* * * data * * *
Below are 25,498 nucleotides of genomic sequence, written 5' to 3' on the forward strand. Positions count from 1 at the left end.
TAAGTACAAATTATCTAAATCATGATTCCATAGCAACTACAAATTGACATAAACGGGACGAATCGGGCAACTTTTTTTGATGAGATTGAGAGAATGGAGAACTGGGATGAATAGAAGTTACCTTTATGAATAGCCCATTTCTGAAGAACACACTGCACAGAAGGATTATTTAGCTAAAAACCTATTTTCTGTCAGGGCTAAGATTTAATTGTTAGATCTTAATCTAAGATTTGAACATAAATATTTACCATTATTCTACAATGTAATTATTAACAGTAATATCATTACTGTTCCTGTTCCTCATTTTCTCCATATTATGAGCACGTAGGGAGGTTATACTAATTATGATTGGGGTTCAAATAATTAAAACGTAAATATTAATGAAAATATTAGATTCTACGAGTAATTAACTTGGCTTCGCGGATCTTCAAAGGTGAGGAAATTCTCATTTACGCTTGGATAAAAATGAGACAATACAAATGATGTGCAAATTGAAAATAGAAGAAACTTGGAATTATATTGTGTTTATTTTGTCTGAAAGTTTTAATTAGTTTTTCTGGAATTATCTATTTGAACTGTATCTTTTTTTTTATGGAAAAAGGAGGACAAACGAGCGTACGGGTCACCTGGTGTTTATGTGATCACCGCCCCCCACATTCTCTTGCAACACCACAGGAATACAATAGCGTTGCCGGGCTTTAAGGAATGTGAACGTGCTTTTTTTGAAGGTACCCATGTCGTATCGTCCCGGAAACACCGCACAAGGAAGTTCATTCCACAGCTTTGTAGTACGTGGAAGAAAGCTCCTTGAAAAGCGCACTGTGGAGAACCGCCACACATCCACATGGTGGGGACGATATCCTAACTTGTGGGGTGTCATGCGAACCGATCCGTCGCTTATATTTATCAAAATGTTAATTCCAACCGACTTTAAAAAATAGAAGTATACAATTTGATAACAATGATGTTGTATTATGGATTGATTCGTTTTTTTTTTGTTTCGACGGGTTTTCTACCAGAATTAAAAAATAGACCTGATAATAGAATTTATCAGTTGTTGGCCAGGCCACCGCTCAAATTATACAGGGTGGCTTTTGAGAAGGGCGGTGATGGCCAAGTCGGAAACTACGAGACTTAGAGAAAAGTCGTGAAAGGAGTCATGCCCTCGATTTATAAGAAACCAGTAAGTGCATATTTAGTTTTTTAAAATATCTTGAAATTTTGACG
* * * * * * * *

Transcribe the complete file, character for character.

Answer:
Below are 25,498 nucleotides of genomic sequence, written 5' to 3' on the forward strand. Positions count from 1 at the left end.
TAAGTACAAATTATCTAAATCATGATTCCATAGCAACTACAAATTGACATAAACGGGACGAATCGGGCAACTTTTTTTGATGAGATTGAGAGAATGGAGAACTGGGATGAATAGAAGTTACCTTTATGAATAGCCCATTTCTGAAGAACACACTGCACAGAAGGATTATTTAGCTAAAAACCTATTTTCTGTCAGGGCTAAGATTTAATTGTTAGATCTTAATCTAAGATTTGAACATAAATATTTACCATTATTCTACAATGTAATTATTAACAGTAATATCATTACTGTTCCTGTTCCTCATTTTCTCCATATTATGAGCACGTAGGGAGGTTATACTAATTATGATTGGGGTTCAAATAATTAAAACGTAAATATTAATGAAAATATTAGATTCTACGAGTAATTAACTTGGCTTCGCGGATCTTCAAAGGTGAGGAAATTCTCATTTACGCTTGGATAAAAATGAGACAATACAAATGATGTGCAAATTGAAAATAGAAGAAACTTGGAATTATATTGTGTTTATTTTGTCTGAAAGTTTTAATTAGTTTTTCTGGAATTATCTATTTGAACTGTATCTTTTTTTTTATGGAAAAAGGAGGACAAACGAGCGTACGGGTCACCTGGTGTTTATGTGATCACCGCCCCCCACATTCTCTTGCAACACCACAGGAATACAATAGCGTTGCCGGGCTTTAAGGAATGTGAACGTGCTTTTTTTGAAGGTACCCATGTCGTATCGTCCCGGAAACACCGCACAAGGAAGTTCATTCCACAGCTTTGTAGTACGTGGAAGAAAGCTCCTTGAAAAGCGCACTGTGGAGAACCGCCACACATCCACATGGTGGGGACGATATCCTAACTTGTGGGGTGTCATGCGAACCGATCCGTCGCTTATATTTATCAAAATGTTAATTCCAACCGACTTTAAAAAATAGAAGTATACAATTTGATAACAATGATGTTGTATTATGGATTGATTCGTTTTTTTTTTGTTTCGACGGGTTTTCTACCAGAATTAAAAAATAGACCTGATAATAGAATTTATCAGTTGTTGGCCAGGCCACCGCTCAAATTATACAGGGTGGCTTTTGAGAAGGGCGGTGATGGCCAAGTCGGAAACTACGAGACTTAGAGAAAAGTCGTGAAAGGAGTCATGCCCTCGATTTATAAGAAACCAGTAAGTGCATATTTAGTTTTTTAAAATATCTTGAAATTTTGACG